But I would suggest you take advantage of this incredible housing market and get a home. Maybe I can’t convince you to move to north Minneapolis, buy up Sixth Street and drive my property values higher. But get a home somewhere, anywhere. Don’t toss your equity in the sewer every month.

I don’t want to hear a lot of whining about a home being a “big commitment.” Have you ever heard of a “quit claim deed?” Honestly, homes can be sold as easily as a hot watch when it is between friends and relatives.

Premarital sex is a commitment. Driving while intoxicated is a commitment. A home is a place to kick back and enjoy your big screen television, then trade up when the housing market turns around, which it inevitably will.

Most important, how will you earn a living?

There is a serious disconnect between academia and the job market. Sure, there are plenty of great opportunities to learn employment-hunting skills, polish your resume and even conduct “mock job interviews” to practice for the real thing.

Though, truthfully, if you start mocking during a job interview, you probably won’t get the job.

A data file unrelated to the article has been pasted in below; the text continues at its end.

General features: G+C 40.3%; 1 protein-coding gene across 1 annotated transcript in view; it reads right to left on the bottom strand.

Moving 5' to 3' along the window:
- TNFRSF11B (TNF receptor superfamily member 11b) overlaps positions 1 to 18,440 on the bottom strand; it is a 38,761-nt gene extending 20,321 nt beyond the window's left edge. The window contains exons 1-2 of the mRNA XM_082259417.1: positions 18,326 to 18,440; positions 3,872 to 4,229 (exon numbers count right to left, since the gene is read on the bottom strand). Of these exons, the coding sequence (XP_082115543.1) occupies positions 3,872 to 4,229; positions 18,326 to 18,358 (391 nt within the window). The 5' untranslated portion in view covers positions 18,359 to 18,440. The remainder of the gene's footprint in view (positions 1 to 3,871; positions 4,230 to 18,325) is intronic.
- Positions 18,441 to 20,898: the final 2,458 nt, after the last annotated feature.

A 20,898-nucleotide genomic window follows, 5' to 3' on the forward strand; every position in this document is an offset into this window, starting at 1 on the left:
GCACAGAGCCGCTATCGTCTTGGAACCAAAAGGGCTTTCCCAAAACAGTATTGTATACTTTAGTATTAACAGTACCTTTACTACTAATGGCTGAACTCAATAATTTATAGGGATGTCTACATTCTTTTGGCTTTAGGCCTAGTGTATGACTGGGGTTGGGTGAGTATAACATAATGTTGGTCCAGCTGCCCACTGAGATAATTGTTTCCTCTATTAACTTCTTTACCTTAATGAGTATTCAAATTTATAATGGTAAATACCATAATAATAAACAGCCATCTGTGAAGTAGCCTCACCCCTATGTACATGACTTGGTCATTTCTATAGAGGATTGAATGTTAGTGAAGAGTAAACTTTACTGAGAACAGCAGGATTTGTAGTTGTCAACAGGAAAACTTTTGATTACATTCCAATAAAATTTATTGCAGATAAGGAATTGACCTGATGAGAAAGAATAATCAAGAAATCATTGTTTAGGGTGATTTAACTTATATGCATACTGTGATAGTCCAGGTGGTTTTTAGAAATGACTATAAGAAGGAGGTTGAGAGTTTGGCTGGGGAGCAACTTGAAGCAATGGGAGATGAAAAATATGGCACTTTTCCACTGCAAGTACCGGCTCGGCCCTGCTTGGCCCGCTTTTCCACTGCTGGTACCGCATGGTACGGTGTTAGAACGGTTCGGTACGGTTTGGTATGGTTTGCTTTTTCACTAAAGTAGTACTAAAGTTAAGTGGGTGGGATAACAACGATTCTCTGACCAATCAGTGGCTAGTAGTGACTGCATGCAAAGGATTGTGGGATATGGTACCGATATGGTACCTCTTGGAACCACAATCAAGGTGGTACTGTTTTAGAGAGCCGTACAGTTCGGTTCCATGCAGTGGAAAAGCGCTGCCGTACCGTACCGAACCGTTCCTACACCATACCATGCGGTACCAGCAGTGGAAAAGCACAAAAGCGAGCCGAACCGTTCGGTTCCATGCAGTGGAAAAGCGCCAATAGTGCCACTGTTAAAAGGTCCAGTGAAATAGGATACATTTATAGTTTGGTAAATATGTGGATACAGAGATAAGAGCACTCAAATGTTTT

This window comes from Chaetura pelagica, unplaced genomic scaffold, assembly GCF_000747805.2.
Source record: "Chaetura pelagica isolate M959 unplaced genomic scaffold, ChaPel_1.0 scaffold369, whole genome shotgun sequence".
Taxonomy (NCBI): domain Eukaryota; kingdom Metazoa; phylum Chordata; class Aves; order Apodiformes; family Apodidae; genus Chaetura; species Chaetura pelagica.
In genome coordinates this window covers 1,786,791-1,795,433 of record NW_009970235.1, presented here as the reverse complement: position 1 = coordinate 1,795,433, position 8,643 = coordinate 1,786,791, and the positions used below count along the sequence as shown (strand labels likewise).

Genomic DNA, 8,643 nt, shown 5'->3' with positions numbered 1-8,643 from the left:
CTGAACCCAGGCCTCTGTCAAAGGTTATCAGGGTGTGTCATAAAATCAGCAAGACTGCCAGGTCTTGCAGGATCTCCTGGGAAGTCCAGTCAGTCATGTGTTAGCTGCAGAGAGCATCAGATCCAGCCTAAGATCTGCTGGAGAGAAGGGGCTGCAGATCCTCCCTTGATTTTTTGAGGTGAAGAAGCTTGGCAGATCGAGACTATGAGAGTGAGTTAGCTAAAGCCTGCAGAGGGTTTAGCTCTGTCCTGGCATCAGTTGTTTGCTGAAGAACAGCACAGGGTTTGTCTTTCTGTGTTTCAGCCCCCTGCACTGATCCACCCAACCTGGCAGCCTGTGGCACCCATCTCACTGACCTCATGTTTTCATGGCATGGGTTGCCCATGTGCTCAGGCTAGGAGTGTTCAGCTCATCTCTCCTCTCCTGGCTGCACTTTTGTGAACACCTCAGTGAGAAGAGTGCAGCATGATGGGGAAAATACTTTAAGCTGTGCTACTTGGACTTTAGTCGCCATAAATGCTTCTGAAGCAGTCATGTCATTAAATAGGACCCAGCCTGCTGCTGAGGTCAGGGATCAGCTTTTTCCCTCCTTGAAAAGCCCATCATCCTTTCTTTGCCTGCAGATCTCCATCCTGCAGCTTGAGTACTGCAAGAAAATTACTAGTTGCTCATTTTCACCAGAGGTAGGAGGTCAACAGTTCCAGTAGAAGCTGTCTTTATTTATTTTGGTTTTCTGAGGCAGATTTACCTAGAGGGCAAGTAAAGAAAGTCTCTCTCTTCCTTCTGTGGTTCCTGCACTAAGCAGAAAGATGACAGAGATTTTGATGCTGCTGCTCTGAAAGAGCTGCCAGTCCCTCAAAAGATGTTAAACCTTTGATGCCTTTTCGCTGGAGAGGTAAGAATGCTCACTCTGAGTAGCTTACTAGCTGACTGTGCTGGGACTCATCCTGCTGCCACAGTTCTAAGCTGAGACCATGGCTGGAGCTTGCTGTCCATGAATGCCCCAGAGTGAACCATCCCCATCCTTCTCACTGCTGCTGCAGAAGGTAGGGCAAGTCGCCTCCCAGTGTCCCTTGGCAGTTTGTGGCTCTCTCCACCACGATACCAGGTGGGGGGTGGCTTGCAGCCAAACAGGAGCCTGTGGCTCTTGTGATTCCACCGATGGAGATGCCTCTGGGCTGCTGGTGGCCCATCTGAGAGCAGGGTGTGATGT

See? That’s an example of the “disconnect” I was talking about between academia and pounding the cold, hard streets with your resume in hand. Mock job interviews, indeed! Those crazy egghead intellectuals and their funny, precious ideas!

But when it comes to landing a good job, you’re pretty much on your own. Academia wishes you well but won’t seek a job for you as enthusiastically as they sought your enrollment. Gas prices are sky high, credit is tight and somebody in India can do your job a lot cheaper, so your job went away before you actually got it.

Thanks, Republicans, a lot of us will be seeing you in the streets of St. Paul during your convention. Gee, I hope radical anarchist squatters from Eugene, Ore., don’t take over empty buildings left vacant from rampant mortgage fraud.

In these tough times, our only big advantage is the Internet. So blog, network and e-mail until your fingers bleed to find a way to get yourself to the top of the economic heap.